Senator Jim Inhofe, Army Veteran and Ranking Armed Services Committee Member, Retires


Sen. Jim Inhofe, R-Okla., officially announced his retirement on Friday, clearing the way for another Republican to replace the Army veteran as the party’s top lawmaker on the Senate Armed Services Committee.

Inhofe said in a press release that he plans to step down before 2023, citing a desire to spend more time with his wife, Kay, and their family.

“It is bittersweet, but with a clear heart, that Kay and I announce that at the end of the year, I will be retiring from the United States Senate,” Inhofe said. “Throughout our years, there has been one constant – to make the world safer and better for our 20 children and grandchildren and the next generation of Oklahomans.”

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Inhofe has played an influential role in US defense policy with more than 30 years of experience serving on the House and Senate Armed Services Committees in Washington.

Oklahoman took over as acting chairman of the committee in late 2017, when he was then a senator. John McCain was battling cancer and officially took office after the Arizona senator died in 2018.

Inhofe’s time as president ended in 2021 when Democrats regained a majority in the Senate, but he still held immense influence as a ranking member of the committee.

The Army veteran has consistently been ranked among the most conservative members of the Senate and has pushed for Republican-backed policies in the military and increased defense spending.

As interim president, Inhofe was instrumental in passing the $716 billion National Defense Authorization Act for fiscal year 2019, which authorized a military salary increase of 2.6 % and increased active duty forces by more than 15,000 personnel.

After becoming the most senior member last year under Democratic scrutiny of the committee, Inhofe was an outspoken critic of President Joe Biden and confidently questioned the chaos surrounding the US withdrawal from Afghanistan.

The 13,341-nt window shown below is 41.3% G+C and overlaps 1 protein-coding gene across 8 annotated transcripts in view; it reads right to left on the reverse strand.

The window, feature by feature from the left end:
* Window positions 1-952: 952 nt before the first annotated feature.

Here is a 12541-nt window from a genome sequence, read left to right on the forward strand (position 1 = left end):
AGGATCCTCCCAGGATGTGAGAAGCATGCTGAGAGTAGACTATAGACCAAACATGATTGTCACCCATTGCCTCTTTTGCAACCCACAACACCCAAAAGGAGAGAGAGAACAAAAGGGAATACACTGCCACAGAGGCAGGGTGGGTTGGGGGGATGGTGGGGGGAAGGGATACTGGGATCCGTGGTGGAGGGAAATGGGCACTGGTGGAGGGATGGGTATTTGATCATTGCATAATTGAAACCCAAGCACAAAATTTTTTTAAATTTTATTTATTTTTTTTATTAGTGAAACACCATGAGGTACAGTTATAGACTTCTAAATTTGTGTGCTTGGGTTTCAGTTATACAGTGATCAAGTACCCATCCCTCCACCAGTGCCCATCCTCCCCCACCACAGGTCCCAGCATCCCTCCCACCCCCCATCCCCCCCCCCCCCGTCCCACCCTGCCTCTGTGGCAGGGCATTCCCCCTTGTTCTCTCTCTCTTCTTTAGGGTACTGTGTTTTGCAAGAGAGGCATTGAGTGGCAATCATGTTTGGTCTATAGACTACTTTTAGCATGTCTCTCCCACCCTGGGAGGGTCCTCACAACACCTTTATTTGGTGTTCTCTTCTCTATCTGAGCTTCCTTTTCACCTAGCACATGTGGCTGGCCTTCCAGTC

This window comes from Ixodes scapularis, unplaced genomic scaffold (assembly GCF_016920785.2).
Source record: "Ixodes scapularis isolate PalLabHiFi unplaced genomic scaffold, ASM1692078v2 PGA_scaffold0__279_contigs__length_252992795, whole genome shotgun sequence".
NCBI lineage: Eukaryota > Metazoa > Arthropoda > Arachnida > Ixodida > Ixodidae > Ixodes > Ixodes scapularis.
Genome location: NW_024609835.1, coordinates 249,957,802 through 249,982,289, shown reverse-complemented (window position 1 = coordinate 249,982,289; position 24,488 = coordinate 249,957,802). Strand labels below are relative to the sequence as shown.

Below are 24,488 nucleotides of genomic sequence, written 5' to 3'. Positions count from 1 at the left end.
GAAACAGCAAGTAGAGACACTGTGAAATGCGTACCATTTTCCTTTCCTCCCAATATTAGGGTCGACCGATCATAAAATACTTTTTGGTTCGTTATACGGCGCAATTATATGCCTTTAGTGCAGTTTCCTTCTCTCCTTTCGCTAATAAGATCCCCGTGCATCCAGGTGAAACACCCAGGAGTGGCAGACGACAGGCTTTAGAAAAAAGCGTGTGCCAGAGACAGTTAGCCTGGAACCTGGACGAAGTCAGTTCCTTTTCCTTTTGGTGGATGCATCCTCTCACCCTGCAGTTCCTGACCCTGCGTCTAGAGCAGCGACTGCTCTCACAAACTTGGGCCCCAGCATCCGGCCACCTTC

“What we have seen in Afghanistan is nothing short of a disaster,” Inhofe said last September. “We’re struggling to find the words to properly describe how wrong it was, and we want to know why — we still want to know why President Biden left hundreds of Americans behind.”

In an interview with The Oklahoman on Friday, Inhofe endorsed his chief of staff, Luke Holland, to replace him and promised to campaign for him before the Republican primary.

Inhofe said he still wanted to focus on defense policy in the final days of his term.

“Today’s announcement is not the end of the road,” Inhofe said. “I still have work to do for Oklahomans over the next nine months, including passing the National Defense Authorization Act and holding the Biden administration accountable.”

Inhofe’s retirement paves the way for a former Air Force officer, Sen. Roger Wicker, R-Miss., to become the most senior member of the Senate Armed Services Committee, and he could end up chair the committee if Republicans retake the Senate midterm elections later this year.

Sen. Mitch McConnell, R-Ky., said in a press release that Inhofe’s presence on the committee will be missed, but added that he was grateful for the politician’s service.

“I know the Inhofes will be happy to have more time with their accomplished family man,” McConnell said. “And even though the Senate will miss one of its greatest defense policy experts, I am glad our friend will continue to serve with us until the end of this Congress.”

— Thomas Novelly can be contacted at Follow him on Twitter @TomNovelly.

Related: White House Ally Inhofe Succeeds McCain as Senate Armed Services Chairman

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